Cartier's own account tells us that the Indian chief, seizing the silver chain of the whistle hanging round his neck, which he used for giving signals on ship-board, and pointing to the handle of a dagger made of copper gilt like gold, worn by one of the sailors, gave him to understand that materials like these were to be found in the country from which the Ottawa flowed. We have here the earliest mention of the mineral wealth of northern Canada, whose riches have been realized only in our own day, nearly four hundred years after the incident illustrated in the picture.
Cartier wears a tunic reaching to the knee and belted at the waist, with a deep V-shaped opening at the neck which shows a white frilled shirt. Over this is worn an outer coat of heavier material, with loose hanging sleeves, into which the arms could be thrust in cold or stormy weather. His legs are clothed in skin tights, and on his feet are shoes of soft leather, with square toes, slashed with openings to show the bright-coloured inner lining. On his head he wears the low-crowned, flat Breton cap, with a narrow brim turned up all round, and fastened at one side with a metal brooch. There is no authentic portrait of Cartier, but the familiar picture of him that appears in many books seems to express his vigorous and self-reliant character. His figure is sturdy and weather-beaten from years of exposure, and he stands squarely on his feet, like a man accustomed to balancing himself on the deck of a rolling ship, for he had followed the sea since boyhood. His costume is gay and brilliant in colour, since, as he tells us, he had put on his best clothes for the occasion. The gentlemen of his company are equally gorgeous, while the soldiers wear highly-polished steel helmets, and thick, padded leather jackets on which are sewn glittering discs of steel, and are armed with pikes or halberts. Surrounded by the dusky Indians, and amid the glowing foliage oi the Canadian fall, and lit by the sunlight of a cloudless blue sky, the scene must have been suffused with intense and magnificent colour.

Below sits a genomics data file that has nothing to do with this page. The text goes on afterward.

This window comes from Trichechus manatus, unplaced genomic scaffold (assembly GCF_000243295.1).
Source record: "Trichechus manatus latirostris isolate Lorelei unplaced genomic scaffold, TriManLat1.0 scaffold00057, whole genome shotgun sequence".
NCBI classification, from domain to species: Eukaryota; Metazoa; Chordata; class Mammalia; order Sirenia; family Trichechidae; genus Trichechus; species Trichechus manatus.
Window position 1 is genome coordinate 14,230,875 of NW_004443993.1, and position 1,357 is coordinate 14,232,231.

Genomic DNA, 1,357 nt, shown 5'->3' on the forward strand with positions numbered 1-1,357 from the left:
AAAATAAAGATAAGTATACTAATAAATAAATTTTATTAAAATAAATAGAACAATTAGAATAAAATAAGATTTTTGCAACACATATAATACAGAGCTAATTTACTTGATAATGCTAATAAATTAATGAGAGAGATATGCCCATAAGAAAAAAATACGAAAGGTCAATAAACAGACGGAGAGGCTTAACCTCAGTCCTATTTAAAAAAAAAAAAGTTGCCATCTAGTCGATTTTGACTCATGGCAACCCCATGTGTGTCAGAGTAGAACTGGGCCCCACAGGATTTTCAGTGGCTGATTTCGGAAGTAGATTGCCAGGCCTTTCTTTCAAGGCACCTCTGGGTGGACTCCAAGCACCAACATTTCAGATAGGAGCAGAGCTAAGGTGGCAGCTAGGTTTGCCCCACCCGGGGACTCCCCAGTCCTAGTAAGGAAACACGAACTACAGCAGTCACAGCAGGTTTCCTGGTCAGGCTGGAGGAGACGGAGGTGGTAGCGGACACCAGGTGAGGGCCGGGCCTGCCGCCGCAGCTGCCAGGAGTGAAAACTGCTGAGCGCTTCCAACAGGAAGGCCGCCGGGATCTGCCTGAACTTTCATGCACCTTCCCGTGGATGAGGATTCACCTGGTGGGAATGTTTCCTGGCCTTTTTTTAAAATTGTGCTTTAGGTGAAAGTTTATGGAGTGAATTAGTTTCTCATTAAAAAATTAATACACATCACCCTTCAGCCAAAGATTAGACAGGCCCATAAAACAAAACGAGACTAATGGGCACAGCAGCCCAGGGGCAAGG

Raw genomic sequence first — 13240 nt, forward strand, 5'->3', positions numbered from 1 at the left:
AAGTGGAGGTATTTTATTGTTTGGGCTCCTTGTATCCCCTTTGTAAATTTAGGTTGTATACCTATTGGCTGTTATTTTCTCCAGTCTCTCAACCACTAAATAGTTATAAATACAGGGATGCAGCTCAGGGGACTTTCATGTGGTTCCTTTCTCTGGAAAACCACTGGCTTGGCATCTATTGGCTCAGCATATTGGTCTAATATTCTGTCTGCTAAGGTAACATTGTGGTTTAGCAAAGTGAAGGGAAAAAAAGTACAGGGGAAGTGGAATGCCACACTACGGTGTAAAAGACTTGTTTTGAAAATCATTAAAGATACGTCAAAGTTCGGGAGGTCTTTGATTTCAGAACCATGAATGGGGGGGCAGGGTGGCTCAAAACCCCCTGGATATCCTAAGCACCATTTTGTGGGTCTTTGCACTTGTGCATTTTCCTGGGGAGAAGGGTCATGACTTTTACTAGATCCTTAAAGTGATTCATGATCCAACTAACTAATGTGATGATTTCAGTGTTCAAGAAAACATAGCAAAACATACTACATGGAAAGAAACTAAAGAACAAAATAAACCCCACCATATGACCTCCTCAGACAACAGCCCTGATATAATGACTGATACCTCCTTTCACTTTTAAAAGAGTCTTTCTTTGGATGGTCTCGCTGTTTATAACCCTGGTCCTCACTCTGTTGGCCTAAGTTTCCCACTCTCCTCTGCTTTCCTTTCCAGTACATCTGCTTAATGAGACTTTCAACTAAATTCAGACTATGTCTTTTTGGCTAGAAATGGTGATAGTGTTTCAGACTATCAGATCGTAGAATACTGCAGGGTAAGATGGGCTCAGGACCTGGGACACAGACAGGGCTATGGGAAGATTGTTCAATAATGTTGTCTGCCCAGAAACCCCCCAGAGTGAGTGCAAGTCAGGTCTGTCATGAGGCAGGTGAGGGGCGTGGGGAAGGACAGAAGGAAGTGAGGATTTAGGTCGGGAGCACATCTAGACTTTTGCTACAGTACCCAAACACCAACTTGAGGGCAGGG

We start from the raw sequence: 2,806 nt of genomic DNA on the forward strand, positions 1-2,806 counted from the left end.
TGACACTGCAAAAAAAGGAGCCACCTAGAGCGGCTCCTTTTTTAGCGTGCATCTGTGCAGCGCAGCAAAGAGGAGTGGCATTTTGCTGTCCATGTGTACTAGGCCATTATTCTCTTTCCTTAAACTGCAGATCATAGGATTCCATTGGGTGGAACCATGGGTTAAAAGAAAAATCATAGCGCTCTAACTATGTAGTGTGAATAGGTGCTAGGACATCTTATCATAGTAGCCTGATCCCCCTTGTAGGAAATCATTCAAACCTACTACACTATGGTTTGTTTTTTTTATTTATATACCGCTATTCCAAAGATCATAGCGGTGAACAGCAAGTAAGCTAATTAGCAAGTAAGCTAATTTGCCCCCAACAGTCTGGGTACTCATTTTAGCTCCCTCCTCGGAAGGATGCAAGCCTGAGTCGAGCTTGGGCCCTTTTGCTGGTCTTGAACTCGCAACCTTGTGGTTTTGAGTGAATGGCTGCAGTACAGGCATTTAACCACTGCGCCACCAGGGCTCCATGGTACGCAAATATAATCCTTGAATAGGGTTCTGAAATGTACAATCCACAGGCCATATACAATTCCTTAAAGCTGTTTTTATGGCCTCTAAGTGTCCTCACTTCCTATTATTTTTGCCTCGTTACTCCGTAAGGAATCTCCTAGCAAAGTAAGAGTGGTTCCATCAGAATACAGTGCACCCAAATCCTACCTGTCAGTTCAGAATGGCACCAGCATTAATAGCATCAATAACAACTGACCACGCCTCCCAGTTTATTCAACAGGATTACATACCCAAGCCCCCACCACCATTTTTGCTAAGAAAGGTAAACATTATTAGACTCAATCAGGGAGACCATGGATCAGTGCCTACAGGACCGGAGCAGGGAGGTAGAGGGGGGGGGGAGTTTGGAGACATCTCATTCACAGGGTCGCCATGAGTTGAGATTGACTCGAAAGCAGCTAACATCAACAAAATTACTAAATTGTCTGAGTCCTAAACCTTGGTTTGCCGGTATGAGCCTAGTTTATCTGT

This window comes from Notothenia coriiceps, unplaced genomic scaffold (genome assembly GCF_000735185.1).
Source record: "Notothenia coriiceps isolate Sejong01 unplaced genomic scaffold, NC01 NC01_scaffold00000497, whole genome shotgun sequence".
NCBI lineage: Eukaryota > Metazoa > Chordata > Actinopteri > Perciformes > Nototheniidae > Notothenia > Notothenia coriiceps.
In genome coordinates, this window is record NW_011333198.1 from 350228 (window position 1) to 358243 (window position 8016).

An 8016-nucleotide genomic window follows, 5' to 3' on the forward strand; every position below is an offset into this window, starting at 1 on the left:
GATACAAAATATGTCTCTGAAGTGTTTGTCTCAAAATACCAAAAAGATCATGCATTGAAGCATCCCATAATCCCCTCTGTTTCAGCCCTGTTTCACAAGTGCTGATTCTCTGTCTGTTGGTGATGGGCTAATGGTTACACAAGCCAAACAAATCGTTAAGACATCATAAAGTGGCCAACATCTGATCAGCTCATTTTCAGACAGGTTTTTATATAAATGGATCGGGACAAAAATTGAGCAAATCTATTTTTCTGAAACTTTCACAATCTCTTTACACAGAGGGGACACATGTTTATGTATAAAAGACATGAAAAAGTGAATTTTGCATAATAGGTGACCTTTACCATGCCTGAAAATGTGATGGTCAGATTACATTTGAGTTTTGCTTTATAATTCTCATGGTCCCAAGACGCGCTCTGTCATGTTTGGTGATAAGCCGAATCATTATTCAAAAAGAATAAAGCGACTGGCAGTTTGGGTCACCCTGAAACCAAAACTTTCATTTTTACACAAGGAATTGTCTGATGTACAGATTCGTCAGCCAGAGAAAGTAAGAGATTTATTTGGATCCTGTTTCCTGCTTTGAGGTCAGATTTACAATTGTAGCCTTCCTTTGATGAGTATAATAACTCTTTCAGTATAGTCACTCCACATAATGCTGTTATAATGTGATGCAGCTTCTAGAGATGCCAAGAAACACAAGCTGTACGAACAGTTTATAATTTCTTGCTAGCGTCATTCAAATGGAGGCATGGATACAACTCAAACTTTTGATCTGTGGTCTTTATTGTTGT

After viewing the scene, the party returned to their boats, which were unable to go any farther up the river by reason of the rapids. Cartier therefore turned back to his winter quarters at Stadacona.
During his absence his men had built a rude fort on which they had planted some cannon taken from the ships, for the Indians had shown signs of menace. Soon the winter settled down upon them, and the ships were frozen in. Scurvy broke out, and before spring came twenty-five of the company had perished. By the middle of April the ice broke up, and on the 6th of May Cartier set sail on his homeward voyage, abandoning one of his ships, for. owing to death and sickness, there were not enough sailors to man all three vessels. Before leaving he lured Donnacona, the chief, and some other Indians on board, and took them with him to France, where they arrived safely after a voyage of two months.
C.W. Jefferys' notes about this picture in The Picture Gallery of Canadian History Vol. 1
The Indians conducted Cartier to the summit of the near-by mountain, from whence could be seen the course of the St. Lawrence, and the Ottawa flowing into it from the north. Cartier's own account tells us that the Indian chief, seizing the silver chain of the whistle hanging around his neck, which he used for giving signals on ship-board, and pointing to the handle of a dagger made of copper gilt like gold, worn by one of the sailors, gave him to understand that materials like these were to be found in the country from which the Ottawa flowed. We have here the earliest mention of the mineral wealth of northern Canada, whose riches have been realized only in our own day, nearly four hundred years after the incident illustrated in the picture.
- Jefferys, C. W. 1934 Canada's Past in Pictures. p.13
- Stothers, J.C., Armitage, Elva and Kingston, Verda M. 1938 West by South Grade VI
- Jefferys, C. W. 1942 The Picture Gallery of Canadian History Vol. 1 , p.75
“Early Canada Historical Narratives -- JACQUES CARTIER.” Accessed July 23, 2017. http://www.uppercanadahistory.ca/finna/finna1.html.